The Ukraine-Russian trade deal puts Kiev firmly in the hands of Moscow

Viktor Yanukovich

On December 17, 2013, Russia agreed to give US$15 billion in economic aid to Ukraine and significantly cut the price on natural gas exported to Ukraine. The deal will have considerable political connotations and most likely draw Ukraine more closely to Moscow.

Ukrainian president Viktor Yanukovich made yet another surprising manoeuvre in signing a trade deal with Russia on December 17. This will probably not come as a complete surprise in European capitals considering the failure of the last round of negotiations between Brussels and Kiev. But it will nevertheless come as a personal embarrassment to Catherine Ashton, who gave her assurances to Russian Foreign Minister Sergei Lavrov that the potential EU-Ukraine trade deal would not undermine Moscow’s interests.

It is no coincidence that the deal between Kiev and Moscow came soon after the EU failed to reach an agreement with Ukraine. In economic terms, Europe was not ready to offer what Moscow was able and willing to give. It was an offer that Kiev could not refuse. Under the new circumstances arising from the Russia-Ukraine trade agreement, it is less important whether Yanukovich’s attempt to renegotiate the Association Agreement with the EU was only a manoeuvre to abate domestic political pressure, or an honest attempt to try to make the most out of both sides.

The Kremlin promised an immediate $15 billion in economic assistance to the faltering Ukrainian economy and slashed the price of natural gas, which much of Ukrainian industry depends on, from $400 to $268 per 1000 cubic meters. This is far below the price that any European country is paying for Russian gas, and it gives a good indication of how important a deal is for Kremlin.

The initial response from the markets was positive. The yields on Ukraine’s dollar-denominated note plummeted as a response and significantly reduced the potential default scenario and IMF bailout prospects, otherwise expected in the next six months. Moody’s rates Ukrainian government bonds Caa1, making them the lowest rated in Central and Eastern Europe. Continuous political protests that have now lasted for more than two weeks have caused the economy to deteriorate even further. Consequently, despite the short-term benefits from the money injection, the move will most certainly postpone the inevitable economic reforms that Kiev would have had to implement if the country was forced to ask the IMF for help. Simultaneously, the deal will also put a heavy burden on Russia’s finances.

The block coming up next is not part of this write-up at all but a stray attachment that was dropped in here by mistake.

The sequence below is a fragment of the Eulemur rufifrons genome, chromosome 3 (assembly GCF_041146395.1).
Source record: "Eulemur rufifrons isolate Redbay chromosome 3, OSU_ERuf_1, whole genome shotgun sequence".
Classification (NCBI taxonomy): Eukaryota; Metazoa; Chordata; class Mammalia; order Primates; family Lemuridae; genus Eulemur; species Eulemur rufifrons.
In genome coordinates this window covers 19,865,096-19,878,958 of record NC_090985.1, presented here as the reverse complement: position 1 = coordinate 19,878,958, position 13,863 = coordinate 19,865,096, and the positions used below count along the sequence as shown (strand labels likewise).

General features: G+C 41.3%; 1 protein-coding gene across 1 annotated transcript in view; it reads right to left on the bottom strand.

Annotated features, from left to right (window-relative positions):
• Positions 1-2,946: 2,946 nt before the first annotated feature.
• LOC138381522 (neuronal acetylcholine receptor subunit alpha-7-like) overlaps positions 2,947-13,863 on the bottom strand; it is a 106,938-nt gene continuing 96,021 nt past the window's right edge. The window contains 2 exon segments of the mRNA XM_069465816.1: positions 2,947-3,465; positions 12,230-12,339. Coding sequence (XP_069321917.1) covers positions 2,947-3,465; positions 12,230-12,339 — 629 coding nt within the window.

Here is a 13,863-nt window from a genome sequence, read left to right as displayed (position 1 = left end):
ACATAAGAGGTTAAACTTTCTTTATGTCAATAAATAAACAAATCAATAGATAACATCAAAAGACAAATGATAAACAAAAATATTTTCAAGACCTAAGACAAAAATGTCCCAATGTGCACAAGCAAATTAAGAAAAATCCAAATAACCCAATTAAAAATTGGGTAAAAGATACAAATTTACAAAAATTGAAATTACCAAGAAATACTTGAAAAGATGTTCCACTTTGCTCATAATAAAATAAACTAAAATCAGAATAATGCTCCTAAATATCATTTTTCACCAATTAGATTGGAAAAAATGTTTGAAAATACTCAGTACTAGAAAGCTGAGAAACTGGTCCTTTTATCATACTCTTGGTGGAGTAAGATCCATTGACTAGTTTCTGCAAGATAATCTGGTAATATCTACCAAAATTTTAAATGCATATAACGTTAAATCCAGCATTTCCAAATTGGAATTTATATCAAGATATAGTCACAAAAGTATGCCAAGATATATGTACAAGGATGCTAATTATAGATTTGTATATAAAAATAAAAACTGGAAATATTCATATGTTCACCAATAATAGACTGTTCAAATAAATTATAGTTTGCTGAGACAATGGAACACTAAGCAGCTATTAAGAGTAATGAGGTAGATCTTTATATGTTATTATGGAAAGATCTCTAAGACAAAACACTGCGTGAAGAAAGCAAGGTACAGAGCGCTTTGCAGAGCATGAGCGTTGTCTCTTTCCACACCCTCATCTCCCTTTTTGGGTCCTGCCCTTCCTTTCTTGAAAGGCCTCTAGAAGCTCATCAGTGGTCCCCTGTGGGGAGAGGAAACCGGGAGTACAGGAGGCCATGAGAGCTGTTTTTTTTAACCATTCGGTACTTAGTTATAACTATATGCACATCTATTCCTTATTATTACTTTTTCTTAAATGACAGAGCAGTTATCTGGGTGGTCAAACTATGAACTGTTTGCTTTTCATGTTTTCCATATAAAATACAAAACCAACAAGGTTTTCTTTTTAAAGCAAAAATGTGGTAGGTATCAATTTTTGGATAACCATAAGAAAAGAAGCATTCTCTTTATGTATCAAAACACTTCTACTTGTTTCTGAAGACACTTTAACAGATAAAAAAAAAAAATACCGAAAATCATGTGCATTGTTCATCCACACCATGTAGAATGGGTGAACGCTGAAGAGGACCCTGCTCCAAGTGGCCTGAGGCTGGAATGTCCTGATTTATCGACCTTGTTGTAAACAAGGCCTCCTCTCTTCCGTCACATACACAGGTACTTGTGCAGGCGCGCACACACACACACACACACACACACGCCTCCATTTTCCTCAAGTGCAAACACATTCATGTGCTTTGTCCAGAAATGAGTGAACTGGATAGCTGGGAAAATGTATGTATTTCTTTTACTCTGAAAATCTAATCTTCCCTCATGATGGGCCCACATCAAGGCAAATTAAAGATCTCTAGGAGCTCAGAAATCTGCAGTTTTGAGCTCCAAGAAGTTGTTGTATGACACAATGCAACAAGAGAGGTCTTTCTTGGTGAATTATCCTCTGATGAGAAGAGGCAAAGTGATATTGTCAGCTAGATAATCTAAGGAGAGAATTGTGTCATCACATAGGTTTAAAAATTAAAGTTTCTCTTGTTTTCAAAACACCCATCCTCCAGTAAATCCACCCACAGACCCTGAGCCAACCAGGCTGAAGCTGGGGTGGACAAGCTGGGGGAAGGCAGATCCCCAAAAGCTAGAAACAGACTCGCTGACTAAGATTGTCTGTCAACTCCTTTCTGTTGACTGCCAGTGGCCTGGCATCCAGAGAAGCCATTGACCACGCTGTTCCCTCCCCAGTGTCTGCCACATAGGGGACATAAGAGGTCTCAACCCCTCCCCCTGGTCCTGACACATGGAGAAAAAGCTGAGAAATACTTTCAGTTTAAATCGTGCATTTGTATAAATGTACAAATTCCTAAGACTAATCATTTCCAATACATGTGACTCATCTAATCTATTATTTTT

The million-dollar question now is how this deal will affect both the future ties between Ukraine and the West, and whether Yanukovich will manage to take advantage of the economic benefits that will arise from this deal to calm down the rising domestic opposition, which is firmly against closer ties with Moscow.

Regardless of the fact that both Putin and Yanukovich denied Ukraine’s future participation in the Russian sponsored Eurasian Customs Union, it is highly likely that Russia’s economic help will come with a heavy price to Ukraine’s political and economic sovereignty, and inevitably make the country’s potential Euro-integration process much harder. Hard numbers will also make it more difficult for Ukraine’s opposition to continue with fierce public resistance to Yanukovich’s regime.

Time will tell whether Europe and the West missed their chance to draw Kiev closer, but Ukraine’s case shows yet again that the EU’s enlargement process with the stick and carrot approach has reached its limits. It is highly unlikely that both Washington and Brussels will risk their Moscow relations over Ukraine, and we can expect the West to abstain from any major political initiatives regarding Ukraine in the near future.

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Categories: Economics, Europe

Author:Dr. Ante Batovic

Ante is a foreign policy and energy analyst. Previously he was a lecturer in International History at the University of Zadar where he specialised in Cold War and East European history. He was a visiting fellow at the LSE IDEAS centre and the fellow of the Robert Schuman Foundation in the European Parliament. He holds a Masters degree in Global Politics from the London School of Economics and a PhD in History from the University of Zadar. He is an experienced researcher interested in foreign policy, political economy and energy.

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